Almost instantly, all the radar screens across the region registered the Chinese aircrafts and lit them up brightly as they climbed up and above the mountain ranges swooped out towards the border and then turned to fly parallel to it. Somewhere in the control centre, someone flicked open a guard switch and pressed an alarm button that automatically triggered sirens at air bases across Assam. Given the complete surprise with which the Chinese aircraft had breached the No-Fly-Zone, and the speed with which they were travelling, they would have reached the heart of Assam in a matter of mere minutes – which was all the time that the Base Area Defence Zones (BADZ) would have to activate and scramble fighters in the air. At Tezpur and Chabua air bases, pilots hopped into dark blue jumpsuits and then ran across the tarmac towards their waiting Sukhoi-30 MKI aircraft, even as maintenance personnel milled around engaged in a real life enactment of the aircraft scramble drill they had practiced so many times before.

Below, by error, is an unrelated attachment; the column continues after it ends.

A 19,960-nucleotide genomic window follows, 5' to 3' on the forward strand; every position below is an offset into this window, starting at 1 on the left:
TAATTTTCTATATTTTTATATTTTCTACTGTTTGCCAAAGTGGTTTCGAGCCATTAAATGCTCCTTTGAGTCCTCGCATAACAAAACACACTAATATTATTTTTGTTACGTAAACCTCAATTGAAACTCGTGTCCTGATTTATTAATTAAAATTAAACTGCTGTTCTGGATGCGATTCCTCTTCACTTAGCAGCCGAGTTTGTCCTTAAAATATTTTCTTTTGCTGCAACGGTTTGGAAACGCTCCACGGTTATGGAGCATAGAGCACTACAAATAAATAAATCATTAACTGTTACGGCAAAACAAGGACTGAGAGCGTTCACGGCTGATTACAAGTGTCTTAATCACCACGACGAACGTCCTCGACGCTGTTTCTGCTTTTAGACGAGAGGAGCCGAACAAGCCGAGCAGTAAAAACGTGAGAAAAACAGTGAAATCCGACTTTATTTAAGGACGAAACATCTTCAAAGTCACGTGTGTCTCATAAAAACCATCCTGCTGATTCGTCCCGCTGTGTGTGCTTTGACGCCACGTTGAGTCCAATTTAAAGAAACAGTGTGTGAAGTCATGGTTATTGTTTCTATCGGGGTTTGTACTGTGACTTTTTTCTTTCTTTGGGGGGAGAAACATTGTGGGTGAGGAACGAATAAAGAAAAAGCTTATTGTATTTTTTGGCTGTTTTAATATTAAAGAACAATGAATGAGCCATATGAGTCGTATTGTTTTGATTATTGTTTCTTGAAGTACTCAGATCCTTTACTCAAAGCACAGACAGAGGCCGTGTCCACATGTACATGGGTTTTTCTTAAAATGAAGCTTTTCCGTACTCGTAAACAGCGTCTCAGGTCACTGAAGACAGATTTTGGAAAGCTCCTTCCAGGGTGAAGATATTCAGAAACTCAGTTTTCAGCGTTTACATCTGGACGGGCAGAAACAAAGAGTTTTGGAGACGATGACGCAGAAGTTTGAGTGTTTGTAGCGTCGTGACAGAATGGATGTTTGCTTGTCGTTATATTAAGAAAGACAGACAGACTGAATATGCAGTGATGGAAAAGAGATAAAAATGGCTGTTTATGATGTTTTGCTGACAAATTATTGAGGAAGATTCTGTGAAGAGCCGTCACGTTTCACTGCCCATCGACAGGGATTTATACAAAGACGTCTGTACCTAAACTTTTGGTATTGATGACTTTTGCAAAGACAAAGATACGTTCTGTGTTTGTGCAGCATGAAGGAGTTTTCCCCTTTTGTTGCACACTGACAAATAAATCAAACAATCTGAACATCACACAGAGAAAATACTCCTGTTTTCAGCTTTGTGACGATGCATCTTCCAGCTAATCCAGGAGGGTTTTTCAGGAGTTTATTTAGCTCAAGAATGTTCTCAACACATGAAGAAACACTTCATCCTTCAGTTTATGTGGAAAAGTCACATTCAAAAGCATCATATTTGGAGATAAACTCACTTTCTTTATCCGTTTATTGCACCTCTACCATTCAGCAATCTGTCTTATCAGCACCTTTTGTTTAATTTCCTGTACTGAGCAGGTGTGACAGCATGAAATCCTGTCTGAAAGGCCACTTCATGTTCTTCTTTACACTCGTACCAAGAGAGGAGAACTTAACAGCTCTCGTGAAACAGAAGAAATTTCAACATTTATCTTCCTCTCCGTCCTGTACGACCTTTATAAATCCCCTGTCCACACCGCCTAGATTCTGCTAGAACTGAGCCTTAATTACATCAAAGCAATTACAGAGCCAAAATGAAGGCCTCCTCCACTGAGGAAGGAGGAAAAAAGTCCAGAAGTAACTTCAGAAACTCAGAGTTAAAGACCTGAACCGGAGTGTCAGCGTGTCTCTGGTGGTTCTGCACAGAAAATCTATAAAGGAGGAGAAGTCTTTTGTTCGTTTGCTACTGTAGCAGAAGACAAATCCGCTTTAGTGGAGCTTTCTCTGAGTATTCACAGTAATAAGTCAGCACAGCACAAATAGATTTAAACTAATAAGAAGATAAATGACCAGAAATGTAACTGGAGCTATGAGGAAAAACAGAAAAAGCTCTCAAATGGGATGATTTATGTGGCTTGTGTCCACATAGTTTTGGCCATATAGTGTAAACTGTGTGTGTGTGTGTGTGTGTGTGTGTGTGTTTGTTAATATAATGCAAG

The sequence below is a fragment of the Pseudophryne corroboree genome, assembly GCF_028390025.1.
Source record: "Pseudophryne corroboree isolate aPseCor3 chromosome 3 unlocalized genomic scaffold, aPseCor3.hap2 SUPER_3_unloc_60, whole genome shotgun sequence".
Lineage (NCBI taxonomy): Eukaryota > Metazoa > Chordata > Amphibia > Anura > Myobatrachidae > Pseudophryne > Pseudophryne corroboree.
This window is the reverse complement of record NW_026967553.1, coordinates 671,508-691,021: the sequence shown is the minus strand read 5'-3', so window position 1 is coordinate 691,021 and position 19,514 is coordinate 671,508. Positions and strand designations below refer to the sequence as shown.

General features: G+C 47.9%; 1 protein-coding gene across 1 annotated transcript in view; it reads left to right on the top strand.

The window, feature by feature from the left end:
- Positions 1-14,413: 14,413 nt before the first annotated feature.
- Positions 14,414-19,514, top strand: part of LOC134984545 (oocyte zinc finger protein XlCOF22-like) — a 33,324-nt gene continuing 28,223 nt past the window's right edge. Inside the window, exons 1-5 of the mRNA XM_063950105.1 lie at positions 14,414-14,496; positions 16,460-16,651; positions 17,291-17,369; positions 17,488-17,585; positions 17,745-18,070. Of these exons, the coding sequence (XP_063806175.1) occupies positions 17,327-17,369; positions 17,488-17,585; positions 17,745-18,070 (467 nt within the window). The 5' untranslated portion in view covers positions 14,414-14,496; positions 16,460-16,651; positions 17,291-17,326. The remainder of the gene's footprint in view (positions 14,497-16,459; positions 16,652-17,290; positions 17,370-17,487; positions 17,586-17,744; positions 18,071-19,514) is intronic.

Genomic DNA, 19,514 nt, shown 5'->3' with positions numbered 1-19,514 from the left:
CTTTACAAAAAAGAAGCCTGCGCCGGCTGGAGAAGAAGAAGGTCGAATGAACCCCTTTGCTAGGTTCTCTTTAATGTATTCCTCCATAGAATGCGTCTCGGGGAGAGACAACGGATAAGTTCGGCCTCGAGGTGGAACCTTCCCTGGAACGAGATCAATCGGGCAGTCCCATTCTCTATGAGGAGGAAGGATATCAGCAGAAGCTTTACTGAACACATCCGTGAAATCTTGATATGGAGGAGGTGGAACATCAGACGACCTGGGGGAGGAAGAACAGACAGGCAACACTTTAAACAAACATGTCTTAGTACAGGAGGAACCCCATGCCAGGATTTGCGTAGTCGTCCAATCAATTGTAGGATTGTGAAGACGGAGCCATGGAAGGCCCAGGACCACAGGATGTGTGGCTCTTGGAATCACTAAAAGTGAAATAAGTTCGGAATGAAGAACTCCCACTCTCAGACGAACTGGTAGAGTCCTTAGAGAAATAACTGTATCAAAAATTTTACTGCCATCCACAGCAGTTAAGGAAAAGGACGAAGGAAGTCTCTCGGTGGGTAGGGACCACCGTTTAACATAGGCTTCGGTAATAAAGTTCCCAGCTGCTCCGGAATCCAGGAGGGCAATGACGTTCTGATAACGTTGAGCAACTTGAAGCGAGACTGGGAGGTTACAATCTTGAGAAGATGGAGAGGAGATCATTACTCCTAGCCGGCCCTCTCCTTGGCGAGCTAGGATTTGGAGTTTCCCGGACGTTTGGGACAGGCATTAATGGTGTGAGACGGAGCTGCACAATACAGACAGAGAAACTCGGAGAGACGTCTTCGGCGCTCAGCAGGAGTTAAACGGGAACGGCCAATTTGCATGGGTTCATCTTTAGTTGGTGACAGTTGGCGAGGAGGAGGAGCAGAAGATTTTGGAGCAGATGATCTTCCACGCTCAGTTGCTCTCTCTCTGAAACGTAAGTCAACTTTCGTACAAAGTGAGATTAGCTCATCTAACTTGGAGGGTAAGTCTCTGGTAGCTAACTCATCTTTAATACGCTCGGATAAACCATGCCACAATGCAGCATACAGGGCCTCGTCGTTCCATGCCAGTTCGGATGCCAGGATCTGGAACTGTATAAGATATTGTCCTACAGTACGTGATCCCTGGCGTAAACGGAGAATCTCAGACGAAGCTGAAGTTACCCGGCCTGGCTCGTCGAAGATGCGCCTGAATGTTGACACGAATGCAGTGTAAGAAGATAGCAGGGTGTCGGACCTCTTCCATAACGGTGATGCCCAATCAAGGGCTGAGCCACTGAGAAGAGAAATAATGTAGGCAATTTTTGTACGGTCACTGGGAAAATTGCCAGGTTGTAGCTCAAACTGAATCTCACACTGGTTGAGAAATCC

Both air bases were capable of launching fighters and getting the first of them up to cruise altitude in under three minutes.
“Pair Take-off! Abandon SOP Three!” The base commander, Air Commodore Surinder Tyagi, seated in the air control tower at Tezpur ordered into his intercom.
Standard operating procedure (SOP) Three was the mandatory, but controversial, operating procedure that required a one minute interval between aircraft take-offs, which was intended as a precaution to allow dust to settle and prevent foreign objects from entering the engines of the Sukhoi 30 fighters. Tyagi knew that given the limited time he had right now, such precautionary measures were a luxury he did not possess.